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Rule

Atlantic Highly Migratory Species; Atlantic Commercial Shark Fisheries

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Information about this document as published in the Federal Register.

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AGENCY:

National Marine Fisheries Service (NMFS), National Oceanic and Atmospheric Administration (NOAA), Commerce.

ACTION:

Temporary rule; inseason quota transfer.

SUMMARY:

NMFS is transferring 68 metric tons (mt) dressed weight (dw) of non-blacknose small coastal shark (SCS) quota from the Atlantic region to the Gulf of Mexico region for the remainder of the 2013 fishing year. This action is based on consideration of the regulatory determination criteria regarding inseason adjustments, and applies to commercial Atlantic shark permitted vessels.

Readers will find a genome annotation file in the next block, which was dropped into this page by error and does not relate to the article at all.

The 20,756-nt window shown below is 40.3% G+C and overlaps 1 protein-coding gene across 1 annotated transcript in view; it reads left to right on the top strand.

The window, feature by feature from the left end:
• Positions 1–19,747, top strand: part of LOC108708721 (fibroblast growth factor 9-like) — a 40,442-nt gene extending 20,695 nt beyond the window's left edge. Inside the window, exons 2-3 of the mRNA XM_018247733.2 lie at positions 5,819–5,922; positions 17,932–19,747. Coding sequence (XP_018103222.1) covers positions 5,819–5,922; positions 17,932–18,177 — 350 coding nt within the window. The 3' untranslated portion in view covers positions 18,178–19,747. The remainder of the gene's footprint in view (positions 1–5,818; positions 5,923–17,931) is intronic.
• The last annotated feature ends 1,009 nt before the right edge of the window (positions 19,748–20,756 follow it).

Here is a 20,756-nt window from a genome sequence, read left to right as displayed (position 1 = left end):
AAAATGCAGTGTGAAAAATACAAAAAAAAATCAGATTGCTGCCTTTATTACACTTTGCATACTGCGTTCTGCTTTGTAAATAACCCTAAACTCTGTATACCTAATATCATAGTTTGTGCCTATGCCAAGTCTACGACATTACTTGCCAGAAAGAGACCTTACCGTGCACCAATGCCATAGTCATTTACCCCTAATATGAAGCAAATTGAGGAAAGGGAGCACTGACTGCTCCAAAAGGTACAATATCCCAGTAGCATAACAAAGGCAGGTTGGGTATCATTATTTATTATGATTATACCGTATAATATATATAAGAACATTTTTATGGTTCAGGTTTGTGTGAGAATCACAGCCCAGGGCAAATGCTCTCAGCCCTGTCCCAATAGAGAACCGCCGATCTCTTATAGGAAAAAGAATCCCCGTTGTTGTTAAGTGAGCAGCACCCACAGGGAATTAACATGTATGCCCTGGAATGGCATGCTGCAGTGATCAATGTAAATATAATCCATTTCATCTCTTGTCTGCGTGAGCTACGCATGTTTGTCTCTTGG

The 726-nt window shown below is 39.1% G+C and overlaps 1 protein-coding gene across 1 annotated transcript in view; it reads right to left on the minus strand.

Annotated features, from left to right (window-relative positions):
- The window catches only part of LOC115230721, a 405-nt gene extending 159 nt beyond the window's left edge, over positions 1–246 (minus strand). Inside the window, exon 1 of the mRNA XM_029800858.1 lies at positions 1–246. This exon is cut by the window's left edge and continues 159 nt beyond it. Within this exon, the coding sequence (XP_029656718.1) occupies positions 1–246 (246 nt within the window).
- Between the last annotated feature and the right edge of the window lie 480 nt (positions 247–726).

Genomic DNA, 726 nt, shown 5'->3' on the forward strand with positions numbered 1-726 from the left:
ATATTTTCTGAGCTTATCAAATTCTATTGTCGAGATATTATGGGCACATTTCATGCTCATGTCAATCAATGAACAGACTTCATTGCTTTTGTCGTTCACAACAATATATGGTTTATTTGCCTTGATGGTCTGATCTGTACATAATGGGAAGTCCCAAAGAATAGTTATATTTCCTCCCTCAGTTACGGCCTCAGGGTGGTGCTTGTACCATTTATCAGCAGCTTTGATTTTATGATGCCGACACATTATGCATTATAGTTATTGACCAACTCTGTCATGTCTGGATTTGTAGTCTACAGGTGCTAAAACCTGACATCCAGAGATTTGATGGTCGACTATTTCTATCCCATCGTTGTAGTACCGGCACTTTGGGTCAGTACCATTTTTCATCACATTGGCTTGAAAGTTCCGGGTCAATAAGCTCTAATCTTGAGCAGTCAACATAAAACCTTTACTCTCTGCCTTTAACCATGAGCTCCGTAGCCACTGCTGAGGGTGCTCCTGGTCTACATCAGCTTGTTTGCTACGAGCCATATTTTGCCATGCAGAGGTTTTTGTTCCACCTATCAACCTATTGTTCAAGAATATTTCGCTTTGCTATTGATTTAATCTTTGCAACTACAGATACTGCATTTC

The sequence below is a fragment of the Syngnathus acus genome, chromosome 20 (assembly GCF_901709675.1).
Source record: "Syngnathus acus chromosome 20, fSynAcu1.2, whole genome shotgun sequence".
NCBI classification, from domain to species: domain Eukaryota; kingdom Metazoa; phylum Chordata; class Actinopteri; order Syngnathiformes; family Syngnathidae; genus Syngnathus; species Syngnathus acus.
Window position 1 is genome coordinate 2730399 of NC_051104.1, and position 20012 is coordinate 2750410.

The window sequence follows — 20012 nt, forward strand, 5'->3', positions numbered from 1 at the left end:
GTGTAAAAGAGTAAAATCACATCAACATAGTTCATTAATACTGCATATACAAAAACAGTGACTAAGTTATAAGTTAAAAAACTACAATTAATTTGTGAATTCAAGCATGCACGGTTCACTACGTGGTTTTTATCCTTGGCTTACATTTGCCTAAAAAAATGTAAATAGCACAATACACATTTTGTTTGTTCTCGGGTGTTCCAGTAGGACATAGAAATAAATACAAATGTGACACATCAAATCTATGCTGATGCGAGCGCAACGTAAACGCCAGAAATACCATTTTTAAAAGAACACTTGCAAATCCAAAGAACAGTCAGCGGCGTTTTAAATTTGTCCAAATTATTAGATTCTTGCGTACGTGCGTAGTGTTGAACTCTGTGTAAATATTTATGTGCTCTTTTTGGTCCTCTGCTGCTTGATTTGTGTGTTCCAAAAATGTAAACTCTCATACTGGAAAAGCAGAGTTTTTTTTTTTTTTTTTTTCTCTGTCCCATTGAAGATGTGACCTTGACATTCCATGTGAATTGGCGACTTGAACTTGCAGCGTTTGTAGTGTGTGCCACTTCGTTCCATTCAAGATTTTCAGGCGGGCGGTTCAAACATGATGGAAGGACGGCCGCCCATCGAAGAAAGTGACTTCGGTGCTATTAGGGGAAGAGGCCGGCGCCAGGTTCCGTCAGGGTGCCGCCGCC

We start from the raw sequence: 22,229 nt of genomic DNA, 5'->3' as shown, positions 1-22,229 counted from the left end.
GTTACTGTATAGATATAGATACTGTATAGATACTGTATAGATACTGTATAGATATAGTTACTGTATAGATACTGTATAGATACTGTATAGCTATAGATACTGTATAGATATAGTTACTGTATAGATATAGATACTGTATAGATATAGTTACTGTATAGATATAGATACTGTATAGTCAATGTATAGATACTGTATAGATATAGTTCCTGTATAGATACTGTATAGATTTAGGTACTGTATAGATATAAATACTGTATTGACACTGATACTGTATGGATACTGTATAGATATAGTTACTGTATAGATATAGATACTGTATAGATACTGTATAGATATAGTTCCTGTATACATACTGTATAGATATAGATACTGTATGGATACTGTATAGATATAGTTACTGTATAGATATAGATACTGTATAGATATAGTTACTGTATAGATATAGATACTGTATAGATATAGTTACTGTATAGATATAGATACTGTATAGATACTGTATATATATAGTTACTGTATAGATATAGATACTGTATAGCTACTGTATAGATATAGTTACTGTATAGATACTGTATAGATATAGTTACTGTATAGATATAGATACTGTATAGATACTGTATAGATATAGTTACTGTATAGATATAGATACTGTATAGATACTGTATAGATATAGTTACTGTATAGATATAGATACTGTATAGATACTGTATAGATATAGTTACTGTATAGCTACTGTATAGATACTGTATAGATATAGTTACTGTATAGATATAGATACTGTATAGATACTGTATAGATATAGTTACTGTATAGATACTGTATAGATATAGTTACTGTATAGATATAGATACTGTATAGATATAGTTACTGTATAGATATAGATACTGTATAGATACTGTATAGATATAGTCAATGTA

DATES:

The quota transfer is effective from September 2, 2013 until December 31, 2013.

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FOR FURTHER INFORMATION CONTACT:

Karyl Brewster-Geisz or Peter Cooper 301-427-8503; fax 301-713-1917.

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SUPPLEMENTARY INFORMATION:

The Atlantic shark fisheries are managed under the 2006 Consolidated Atlantic Highly Migratory Species (HMS) Fishery Management Plan (FMP), its amendments, and its implementing regulations (50 CFR part 635) issued under authority of the Magnuson-Stevens Fishery Conservation and Management Act (16 U.S.C. 1801 et seq.).